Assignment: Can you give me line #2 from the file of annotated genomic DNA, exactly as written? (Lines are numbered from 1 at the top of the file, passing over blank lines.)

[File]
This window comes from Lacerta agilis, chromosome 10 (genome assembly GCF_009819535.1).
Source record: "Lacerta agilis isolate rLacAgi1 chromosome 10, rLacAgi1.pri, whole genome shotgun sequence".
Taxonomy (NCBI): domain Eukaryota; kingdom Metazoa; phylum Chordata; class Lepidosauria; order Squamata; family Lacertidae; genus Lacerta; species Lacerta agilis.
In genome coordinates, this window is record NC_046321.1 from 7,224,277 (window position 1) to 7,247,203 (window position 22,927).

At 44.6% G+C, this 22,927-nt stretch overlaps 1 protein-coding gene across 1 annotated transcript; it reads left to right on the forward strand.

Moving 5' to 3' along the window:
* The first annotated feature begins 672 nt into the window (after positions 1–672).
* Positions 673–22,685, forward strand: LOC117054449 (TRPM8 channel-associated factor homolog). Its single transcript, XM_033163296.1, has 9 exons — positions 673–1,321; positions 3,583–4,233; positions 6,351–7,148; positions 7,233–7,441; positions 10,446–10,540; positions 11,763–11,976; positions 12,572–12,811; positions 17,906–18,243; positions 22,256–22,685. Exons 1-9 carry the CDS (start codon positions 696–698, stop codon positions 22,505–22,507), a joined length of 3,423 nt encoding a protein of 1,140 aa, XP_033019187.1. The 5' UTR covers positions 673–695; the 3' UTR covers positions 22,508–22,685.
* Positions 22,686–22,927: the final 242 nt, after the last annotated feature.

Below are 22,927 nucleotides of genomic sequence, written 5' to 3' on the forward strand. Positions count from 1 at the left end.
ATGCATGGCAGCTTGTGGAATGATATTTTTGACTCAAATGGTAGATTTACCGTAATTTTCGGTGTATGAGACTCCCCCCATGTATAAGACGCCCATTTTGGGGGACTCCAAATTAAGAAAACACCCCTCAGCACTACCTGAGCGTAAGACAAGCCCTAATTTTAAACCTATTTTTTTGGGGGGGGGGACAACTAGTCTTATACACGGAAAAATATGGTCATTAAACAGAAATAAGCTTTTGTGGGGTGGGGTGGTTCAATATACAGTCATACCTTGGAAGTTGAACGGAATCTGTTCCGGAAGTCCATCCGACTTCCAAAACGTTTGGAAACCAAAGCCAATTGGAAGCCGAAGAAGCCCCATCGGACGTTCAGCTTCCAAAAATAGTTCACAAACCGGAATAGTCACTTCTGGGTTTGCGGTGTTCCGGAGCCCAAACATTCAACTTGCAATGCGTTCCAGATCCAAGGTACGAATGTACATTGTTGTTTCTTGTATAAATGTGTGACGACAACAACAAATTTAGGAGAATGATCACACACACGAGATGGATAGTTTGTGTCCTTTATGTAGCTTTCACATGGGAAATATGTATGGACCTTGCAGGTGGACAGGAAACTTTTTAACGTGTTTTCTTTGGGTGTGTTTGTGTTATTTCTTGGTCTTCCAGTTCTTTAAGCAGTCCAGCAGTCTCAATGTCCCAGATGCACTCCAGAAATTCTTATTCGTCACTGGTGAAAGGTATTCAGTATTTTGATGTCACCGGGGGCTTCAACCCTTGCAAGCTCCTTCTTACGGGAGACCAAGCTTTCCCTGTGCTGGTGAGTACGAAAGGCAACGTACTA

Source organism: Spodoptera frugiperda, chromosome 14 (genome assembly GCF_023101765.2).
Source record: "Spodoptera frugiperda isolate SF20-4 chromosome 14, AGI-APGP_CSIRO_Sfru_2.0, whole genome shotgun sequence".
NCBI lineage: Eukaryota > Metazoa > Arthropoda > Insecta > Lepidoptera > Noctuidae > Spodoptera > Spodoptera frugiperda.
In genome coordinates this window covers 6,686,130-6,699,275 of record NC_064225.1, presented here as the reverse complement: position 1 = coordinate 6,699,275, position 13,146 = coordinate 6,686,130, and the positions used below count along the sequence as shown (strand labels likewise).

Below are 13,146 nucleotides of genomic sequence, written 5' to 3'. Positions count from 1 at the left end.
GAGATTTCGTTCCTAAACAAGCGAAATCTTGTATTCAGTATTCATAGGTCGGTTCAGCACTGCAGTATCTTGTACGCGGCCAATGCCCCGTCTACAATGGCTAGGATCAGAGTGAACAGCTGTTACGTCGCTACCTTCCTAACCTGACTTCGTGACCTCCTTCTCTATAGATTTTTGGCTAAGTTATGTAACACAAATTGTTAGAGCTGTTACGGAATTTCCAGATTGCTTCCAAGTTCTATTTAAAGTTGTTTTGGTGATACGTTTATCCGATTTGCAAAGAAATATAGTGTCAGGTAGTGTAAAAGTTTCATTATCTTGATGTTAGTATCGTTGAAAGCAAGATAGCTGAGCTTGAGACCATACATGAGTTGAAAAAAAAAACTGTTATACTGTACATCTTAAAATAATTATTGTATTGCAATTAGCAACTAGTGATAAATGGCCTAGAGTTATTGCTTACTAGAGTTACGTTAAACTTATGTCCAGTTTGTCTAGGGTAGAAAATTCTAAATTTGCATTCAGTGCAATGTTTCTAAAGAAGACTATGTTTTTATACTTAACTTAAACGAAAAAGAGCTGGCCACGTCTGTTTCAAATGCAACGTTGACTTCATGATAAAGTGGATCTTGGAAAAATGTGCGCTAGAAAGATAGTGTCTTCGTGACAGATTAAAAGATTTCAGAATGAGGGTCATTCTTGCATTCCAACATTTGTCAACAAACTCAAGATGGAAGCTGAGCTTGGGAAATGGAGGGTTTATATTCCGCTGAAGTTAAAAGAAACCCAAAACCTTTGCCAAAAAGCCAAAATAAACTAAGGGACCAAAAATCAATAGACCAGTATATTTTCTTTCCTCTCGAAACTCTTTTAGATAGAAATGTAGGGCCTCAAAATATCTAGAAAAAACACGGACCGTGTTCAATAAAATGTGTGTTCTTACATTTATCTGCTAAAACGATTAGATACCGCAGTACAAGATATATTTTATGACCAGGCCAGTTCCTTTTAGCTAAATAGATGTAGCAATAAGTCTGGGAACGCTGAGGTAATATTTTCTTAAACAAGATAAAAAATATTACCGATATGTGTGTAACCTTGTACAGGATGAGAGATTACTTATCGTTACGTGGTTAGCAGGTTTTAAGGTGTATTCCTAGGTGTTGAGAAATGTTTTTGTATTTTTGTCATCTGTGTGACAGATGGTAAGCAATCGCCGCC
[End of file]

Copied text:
Source record: "Lacerta agilis isolate rLacAgi1 chromosome 10, rLacAgi1.pri, whole genome shotgun sequence".